A Complete Guide To Organizing Your Workflow With Agile Epic
If your project management teams aren’t meeting deadlines or if they feel overwhelmed, there might be a workflow problem. Adding epics in agile development can help your teams prioritize tasks and direct the teams to focus on what matters.
What is an agile epic?
In literature, you might think of an epic as a larger-than-life story, one that spans years or even generations. An agile epic is similar in that it is a large block of work that can easily be divided into smaller pieces called user stories (think chapters in a book), which in turn are organized into sprints, which are to be completed within a specific timeframe.
Going back to the book analogy, a sprint is like planning to read two chapters before falling asleep.
Rather than a task, think of an epic as a high-level goal or requirement. An epic might not have all the details a team needs; those are for user stories. In addition, epics aren’t written in stone, as they can change as the project dictates.
Let’s say, for example, that your New Year resolution is to get in shape:
- Theme – Get in shape
- Epic – Run a marathon by the end of the year
- Story – Join a gym
- Story – Buy running shoes
- Sprint – Complete by following Monday
Perhaps you are ready to run a marathon by the middle of the year, or maybe you injure yourself and have to get in shape by swimming or riding a bicycle.
Obviously, that’s a simplified example of an epic. DevOps epics would have far more user stories and sprints and a lot more variables.
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What are the benefits of epics?
Smaller pieces are easier to manage
As most who’ve accomplished complex goals will tell you, tackling a project in small pieces is much easier than tackling it in large pieces. Beyond that, it is much easier to reverse engineer a small chunk of the entire project than potentially start from scratch when a problem occurs.
Keeps the team’s eye on the goals
Imagine that your job is writing a tiny piece of code every day without knowing the ultimate goal. Odds are you’d feel frustrated with your job, and you probably wouldn’t do it as well.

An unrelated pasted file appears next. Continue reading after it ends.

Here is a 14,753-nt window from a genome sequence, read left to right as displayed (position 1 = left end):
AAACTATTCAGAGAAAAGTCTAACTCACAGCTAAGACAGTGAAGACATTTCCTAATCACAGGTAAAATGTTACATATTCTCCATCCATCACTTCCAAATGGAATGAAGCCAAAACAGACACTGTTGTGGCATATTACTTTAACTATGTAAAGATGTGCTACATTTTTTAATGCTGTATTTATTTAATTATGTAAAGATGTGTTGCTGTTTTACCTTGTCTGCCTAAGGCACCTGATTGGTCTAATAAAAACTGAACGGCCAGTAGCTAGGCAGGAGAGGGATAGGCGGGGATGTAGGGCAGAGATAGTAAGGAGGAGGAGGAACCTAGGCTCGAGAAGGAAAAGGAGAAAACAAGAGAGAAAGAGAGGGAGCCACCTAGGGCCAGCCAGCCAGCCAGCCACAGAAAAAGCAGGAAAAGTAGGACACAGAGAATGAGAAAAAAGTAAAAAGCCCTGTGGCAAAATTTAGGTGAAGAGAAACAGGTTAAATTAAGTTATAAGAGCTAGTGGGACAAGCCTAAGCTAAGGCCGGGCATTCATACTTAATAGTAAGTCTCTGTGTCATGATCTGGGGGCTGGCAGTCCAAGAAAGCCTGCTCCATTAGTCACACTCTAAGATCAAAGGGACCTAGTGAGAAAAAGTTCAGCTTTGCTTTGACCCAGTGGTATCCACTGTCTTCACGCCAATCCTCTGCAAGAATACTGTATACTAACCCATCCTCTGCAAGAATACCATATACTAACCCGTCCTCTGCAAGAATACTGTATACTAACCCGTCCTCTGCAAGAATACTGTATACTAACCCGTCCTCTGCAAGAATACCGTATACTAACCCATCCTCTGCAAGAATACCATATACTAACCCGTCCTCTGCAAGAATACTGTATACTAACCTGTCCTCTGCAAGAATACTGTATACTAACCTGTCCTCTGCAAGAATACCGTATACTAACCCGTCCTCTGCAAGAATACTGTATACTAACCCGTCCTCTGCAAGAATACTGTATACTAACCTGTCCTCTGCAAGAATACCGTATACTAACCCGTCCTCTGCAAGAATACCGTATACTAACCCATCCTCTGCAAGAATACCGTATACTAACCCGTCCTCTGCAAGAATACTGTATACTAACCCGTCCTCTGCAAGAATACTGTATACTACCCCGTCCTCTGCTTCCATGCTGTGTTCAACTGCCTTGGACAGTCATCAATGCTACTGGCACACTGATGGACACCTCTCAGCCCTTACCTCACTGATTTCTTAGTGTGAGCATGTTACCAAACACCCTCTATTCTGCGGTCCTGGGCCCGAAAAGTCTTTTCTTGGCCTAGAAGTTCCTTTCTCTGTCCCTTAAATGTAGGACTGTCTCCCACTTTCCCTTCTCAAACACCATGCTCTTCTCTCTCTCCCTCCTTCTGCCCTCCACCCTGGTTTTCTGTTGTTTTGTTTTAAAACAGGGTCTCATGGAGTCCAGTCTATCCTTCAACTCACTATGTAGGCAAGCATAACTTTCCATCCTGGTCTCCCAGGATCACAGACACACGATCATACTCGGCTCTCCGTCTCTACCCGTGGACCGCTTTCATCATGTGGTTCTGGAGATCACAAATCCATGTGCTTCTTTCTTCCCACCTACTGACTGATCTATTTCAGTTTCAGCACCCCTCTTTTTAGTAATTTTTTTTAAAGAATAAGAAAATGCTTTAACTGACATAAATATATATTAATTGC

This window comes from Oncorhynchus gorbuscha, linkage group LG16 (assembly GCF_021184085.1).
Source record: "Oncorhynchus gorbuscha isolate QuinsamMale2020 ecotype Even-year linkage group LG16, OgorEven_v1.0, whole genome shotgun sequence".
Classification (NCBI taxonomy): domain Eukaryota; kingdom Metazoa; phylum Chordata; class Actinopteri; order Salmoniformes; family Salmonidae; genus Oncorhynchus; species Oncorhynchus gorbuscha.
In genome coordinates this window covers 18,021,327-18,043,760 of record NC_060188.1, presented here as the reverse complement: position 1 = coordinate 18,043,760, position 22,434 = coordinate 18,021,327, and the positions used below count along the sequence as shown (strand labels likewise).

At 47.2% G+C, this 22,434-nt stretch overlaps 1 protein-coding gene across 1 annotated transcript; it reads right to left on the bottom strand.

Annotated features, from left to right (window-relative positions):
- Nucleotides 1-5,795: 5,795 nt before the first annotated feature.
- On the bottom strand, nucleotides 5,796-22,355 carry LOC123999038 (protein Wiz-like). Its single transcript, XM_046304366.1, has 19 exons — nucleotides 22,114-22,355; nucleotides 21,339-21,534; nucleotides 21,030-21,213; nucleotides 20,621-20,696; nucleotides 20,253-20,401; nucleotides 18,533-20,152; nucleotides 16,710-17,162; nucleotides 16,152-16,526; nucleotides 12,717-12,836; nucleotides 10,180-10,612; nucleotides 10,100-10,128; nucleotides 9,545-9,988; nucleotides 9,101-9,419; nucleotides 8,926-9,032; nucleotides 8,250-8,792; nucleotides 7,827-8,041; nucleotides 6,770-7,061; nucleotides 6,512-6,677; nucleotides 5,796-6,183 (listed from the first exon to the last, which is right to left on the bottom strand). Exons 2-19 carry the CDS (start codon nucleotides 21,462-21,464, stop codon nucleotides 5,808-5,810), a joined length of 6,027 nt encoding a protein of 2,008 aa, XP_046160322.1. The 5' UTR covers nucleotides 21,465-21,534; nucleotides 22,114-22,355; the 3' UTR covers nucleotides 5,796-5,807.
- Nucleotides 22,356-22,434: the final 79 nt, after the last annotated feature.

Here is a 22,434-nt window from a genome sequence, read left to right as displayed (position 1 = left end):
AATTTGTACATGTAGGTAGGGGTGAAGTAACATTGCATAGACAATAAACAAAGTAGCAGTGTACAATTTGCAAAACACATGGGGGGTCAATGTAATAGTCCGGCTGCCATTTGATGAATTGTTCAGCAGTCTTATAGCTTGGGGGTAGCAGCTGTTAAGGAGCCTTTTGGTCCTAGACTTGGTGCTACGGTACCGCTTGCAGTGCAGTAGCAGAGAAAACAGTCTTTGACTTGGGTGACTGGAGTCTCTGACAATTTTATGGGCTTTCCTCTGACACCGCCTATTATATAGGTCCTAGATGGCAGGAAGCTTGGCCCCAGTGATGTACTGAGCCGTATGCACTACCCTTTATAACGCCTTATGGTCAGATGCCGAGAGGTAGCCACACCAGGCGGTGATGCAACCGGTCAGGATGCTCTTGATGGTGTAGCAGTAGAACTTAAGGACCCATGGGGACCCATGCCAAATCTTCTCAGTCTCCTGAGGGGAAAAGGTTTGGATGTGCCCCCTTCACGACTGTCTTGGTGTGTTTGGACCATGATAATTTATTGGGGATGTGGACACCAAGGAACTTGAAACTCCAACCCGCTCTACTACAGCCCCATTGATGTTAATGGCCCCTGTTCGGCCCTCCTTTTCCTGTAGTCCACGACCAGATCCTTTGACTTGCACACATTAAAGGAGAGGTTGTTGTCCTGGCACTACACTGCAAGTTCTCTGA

An epic serves as a constant reminder of the end game. The goal is far more likely to be accomplished in the time you need it done and with the quality you need if everyone knows the endgame.
Epics help plan sprints and the project as a whole
As the product owner divides up the stories, they assign story points, which are estimates of how much time and effort is needed to complete the sprint backlog (to-do list). Product owners adjust story points as they learn more about the project and what the team is capable of.
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How to create an epic?
The process for creating an epic varies from organization to organization. With small to medium-sized organizations, the product owner might be an executive, such as the CIO or CTO, and user stories are assigned to teams. Larger organizations’ epics might originate from a vice president or even director.
1) Name the epic
The epic’s name should clearly and concisely convey the goal. It would unambiguously communicate the goals but without a roadmap to accomplish them. For example, an epic might be titled “Add instant messaging to the website.”
2) Write the epic’s narrative
An epic’s narrative digs a little further into the epic. The narrative should include the owner’s name, the objective, and the reason for the epic. For example, the epic narrative might read, “As the [executive or product owner], I want to add instant messaging to the website so customers can directly communicate with us without calling or emailing.”
You might also include a short data-driven explanation of the reason, such as “A [percentage] increase in customer service response time leads to a [percentage] decrease in customer retention.”
3) Note the epic’s scenario
Describe how you envision people will use the new features.
4) Determine the epic’s scope
Before handing it off to a team, you should establish the scope or boundaries. For example, this might be where you denote the fields you want in the messaging app along with where you want the data to go.
5) Describe what completing the epic looks like
Create a high-level list of the epic’s acceptance criteria. For example, in the messaging scenario, sales, marketing, or the department that’s ultimately communicating with customers in the app, will have to approve the messaging app, and development will have to show that the app is working.
6) Divide the epic into user stories
Once you’ve completed creating the epic, it’s time to break it down into user stories.
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How to break an epic into user stories?
Breaking down an epic into user stories varies from project to project and company to company. While on one level, it makes sense to cut an epic up into equal-sized pieces with consecutive sprints, in most cases, that’s inefficient and might not even work, and it doesn’t allow for adjusting sprints as necessary.
One sprint at a time
You don’t have to worry about splitting the entire epic up all at once. In fact, that’s not recommended as there are too many variables that may come up. Instead, split off the enough for your first sprint, second sprint, etc. That gives you time to adjust as issues come up.
Breakdown by workflow
When you break an epic into user stories using a workflow breakdown, you break it up in order of the workflow. For example, the messaging app could include: analyze needs > write software > manage data collection > test.
Breakdown by role
Breaking down by role is as it sounds. Each person on the project is given their part of the project.
Breakdown by sprint
When you break an epic down by sprint, you’re promising to deliver small, completed pieces of the project rather than the finished version.